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Star Wars: The Force Awakens is the seventh episode of the Star Wars saga. Production was announced by George Lucas in 2011, years after initially claiming that the story of Star Wars ended with Return of the Jedi. In 2012 Lucas sold Lucasfilm, along with the entire Star Wars franchise, to The Walt Disney Company who then assembled a new team to rework Episode VII to their own design. This marks the start of a new trilogy of Star Wars movies, and effectively reboots the franchise by casting off the old Star Wars Expanded Universe, opening the doors for new stories to take place in various media.
The film was widely anticipated and went on to break several box office records, and is currently the third highest grossing film of all time, behind Avatar and Titanic (unadjusted for inflation, as of February 2016). It won a Bafta for Best Special Visual Effects at the 2016 British Academy Film Awards, and was the American Film Institute's Movie of the Year for 2015.
The Force Awakens is set roughly 30 years after the end of Return of the Jedi and follows new heroes Rey, Finn, and Poe Dameron, as they assist the the Resistance in the fight against the evil forces of the First Order, which has risen from the ashes of the defeated Galactic Empire.
So a few days ago, ILM released a link to their portfolio of concept art drafted up for The Force Awakens.
It's really quite interesting to see how closely the film actually got to these concepts... and which ones didn't.
Plus, the artwork is just freaking beautiful.
Star Wars: The Force Awakens will be coming to home video in April, the official website has revealed.
The film will be recieving an early release on Disney Digital HD and Disney Movies Anywhere digital formats on 1st April 2016, with Blu-ray and DVD versions available in stores from 5th April. The release date for the 3D version has not yet been announced, but is due later this year.
Bonus features (which may vary depending on format) include:
Secrets of The Force Awakens: A Cinematic Journey - a behind the scense look at the making of The Force Awakens, with new footage and exclusive interviews with the cast and crew. The Story Awakens: The Table Read - cast members reflect on the day they first came together to read the movie’s script Building BB-8 - behind the scenes with the creators of Star Wars' newest droid Crafting Creatures - behind the scenes with the creators of the film's new alien creatures Blueprint of a Battle: The Snow Fight - a closer look at the lightsaber battle between Rey and Kylo Ren John Williams: The Seventh Symphony - the composer shares personal insights of his work on the Star Wars saga ILM: The Visual Magic of The Force - a look into the movie's digital visual effects Force For Change - see how the Star Wars: Force for Change initiative has united Star Wars fans all over the globe to help others Deleted Scenes - the scenes that didn't make the final cut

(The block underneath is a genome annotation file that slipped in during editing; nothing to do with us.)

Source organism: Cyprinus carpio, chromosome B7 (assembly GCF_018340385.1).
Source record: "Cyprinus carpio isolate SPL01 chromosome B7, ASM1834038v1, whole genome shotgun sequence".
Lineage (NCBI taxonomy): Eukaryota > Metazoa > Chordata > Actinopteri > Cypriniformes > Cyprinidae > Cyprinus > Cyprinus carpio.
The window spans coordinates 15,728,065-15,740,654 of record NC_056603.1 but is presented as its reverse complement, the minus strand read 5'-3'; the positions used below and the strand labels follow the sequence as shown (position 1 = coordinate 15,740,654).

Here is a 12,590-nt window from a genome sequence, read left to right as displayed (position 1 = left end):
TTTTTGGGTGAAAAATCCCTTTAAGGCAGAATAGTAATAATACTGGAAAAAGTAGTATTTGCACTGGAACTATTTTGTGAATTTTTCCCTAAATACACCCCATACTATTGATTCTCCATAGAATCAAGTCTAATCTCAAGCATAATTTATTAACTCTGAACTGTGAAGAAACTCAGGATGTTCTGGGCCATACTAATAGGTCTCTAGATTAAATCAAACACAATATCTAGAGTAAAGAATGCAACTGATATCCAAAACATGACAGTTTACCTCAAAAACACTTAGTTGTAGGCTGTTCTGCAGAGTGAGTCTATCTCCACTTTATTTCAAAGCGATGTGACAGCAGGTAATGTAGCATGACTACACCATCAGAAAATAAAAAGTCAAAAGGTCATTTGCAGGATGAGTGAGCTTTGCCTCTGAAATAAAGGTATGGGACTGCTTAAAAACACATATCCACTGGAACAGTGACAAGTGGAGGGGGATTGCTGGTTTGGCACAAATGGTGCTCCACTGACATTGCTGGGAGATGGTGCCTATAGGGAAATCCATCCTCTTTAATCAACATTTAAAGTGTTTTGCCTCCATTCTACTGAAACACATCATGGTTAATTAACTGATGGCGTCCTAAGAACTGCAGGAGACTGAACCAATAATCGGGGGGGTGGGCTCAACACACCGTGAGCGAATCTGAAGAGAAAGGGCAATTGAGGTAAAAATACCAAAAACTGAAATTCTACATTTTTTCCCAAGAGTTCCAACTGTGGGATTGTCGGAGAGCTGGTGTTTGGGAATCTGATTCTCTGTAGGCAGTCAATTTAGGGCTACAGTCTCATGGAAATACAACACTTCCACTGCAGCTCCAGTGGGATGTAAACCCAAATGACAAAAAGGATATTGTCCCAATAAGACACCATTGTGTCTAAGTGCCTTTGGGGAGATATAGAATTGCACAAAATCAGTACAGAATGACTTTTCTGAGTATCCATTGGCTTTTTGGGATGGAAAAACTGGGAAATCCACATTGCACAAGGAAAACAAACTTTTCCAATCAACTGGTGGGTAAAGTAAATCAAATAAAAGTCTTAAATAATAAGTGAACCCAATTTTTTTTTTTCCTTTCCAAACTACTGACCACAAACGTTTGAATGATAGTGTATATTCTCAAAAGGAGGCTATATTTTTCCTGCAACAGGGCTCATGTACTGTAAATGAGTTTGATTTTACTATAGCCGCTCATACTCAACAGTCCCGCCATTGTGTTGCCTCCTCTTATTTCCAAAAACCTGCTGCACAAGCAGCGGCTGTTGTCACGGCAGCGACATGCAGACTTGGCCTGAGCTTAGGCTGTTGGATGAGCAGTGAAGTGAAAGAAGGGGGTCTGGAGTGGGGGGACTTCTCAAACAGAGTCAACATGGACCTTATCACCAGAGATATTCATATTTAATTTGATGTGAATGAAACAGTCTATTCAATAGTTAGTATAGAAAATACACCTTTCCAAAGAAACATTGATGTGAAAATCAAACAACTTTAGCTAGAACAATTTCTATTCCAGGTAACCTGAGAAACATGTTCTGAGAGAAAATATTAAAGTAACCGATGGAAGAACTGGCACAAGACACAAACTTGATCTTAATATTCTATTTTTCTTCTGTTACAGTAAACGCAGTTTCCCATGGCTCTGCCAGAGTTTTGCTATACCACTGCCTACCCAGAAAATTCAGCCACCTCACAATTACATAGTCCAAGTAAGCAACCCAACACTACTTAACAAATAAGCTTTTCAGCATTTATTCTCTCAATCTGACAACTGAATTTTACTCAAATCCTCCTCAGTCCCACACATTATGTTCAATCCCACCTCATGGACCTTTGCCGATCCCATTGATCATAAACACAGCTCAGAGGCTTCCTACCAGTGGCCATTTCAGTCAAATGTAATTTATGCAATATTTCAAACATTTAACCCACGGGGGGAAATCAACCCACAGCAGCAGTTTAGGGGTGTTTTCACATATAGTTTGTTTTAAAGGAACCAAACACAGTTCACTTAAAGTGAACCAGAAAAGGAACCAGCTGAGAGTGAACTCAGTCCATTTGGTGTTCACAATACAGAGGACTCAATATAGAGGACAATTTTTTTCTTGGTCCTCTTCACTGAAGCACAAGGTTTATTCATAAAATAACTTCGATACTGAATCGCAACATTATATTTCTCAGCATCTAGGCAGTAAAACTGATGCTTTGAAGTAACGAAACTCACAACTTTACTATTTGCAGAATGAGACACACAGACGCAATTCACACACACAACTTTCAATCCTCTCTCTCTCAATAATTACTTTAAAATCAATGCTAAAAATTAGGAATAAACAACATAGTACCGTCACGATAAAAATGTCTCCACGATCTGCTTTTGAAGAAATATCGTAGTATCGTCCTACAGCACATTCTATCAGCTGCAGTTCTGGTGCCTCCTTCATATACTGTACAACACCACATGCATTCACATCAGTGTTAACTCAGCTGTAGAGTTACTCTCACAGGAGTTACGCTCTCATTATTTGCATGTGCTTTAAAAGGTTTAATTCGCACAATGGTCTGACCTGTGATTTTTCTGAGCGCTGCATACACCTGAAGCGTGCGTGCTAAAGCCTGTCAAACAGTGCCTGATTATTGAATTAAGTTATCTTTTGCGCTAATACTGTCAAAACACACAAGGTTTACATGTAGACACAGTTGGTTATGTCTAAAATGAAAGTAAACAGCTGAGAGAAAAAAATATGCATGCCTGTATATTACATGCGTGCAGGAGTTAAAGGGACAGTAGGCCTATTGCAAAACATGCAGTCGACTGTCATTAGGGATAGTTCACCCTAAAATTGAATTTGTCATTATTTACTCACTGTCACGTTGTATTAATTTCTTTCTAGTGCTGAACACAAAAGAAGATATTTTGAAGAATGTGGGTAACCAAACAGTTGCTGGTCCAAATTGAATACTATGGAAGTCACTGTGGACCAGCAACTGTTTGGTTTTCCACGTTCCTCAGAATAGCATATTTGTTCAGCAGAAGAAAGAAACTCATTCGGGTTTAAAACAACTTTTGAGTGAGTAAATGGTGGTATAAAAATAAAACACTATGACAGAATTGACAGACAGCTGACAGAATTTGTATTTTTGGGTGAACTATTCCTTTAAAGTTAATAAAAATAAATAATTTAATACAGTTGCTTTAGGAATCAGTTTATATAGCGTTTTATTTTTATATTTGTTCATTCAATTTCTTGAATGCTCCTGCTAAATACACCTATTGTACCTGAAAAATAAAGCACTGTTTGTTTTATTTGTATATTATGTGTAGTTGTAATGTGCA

Firstly, a word of warning: While this article intends to be free of spoilers, please be aware that any external links or related articles may not be.
The Force Awakens was viewed with caution by many fans who wanted a return to the spirit of the classic Star Wars trilogy which many felt was missing from the prequel trilogy, released 15 years previously. As reactions sink in the general feeling seems to be that it has for the most part lived up to the hype, and that director JJ Abrams and his team at Lucasfilm and Disney have delivered on their promise to make Star Wars great again.
According to reports, The Force Awakens has already destroyed the UK opening day box office record, with a £9.6 million (US$14.3m) take that smashes the previous record set by Spectre only two months ago. A quarter of these sales where from the midnight release alone, and gives Episode VII of the Star Wars saga a boost to breaking further records as it continues it's run on the big screen.
The film itself is holding up well in reviews too, with film review aggregator Rotten Tomatoes scoring The Force Awakens an admirable 95% fresh and user reviews showing that 93% of viewers enjoyed the film (at time of writing).
While some reviewers have criticised the film for playing fan-service and reusing old ideas, others have praised it for bringing back the feelings of joy they experienced the first time they watched the original trilogy, and carrying with it a sense not only of nostalgia but also of hope for the future.
Even the good reviews cast light on the moments where dialogue gets a little cheesy, but for every negative there are more positives; and one of these positives is the casting. Rey (Daisy Ridley), and Finn (John Boyega) work great together on screen and have us rooting for them throughout the action, and Kylo Ren (Adam Driver) was not just another copy-and-paste villain as we saw all too often in the prequel trilogy, but a complex character with his own ambitions that occasionally seemed to set him at odds with his superior, Supreme Leader Snoke (Andy Serkis) and other members of the First Order. General Hux (Domhnall Gleeson) is menacing as one of the officers of the First Order and parallels can certainly be drawn between him and figures from real world history. BB-8 and Poe Dameron (Oscar Isaac) are sure to be new fan favourites, as they both brings familiar humor and general badass-ness to the film.
Familiar faces also make a return, and we discover what Han Solo (Harrison Ford) and Leia (Carrie Fisher) have been up to while we were away. Luke Skywalker (Mark Hamill) is central to the plot of The Force Awakens, but his role is clearly going to be more prominent in future films. Overall the film delivers much but ultimately leaves us wanting more, and with future films and spin-offs already on the way it is only a matter of time before we return to a galaxy far far away once more.
The Force truly is strong with this one.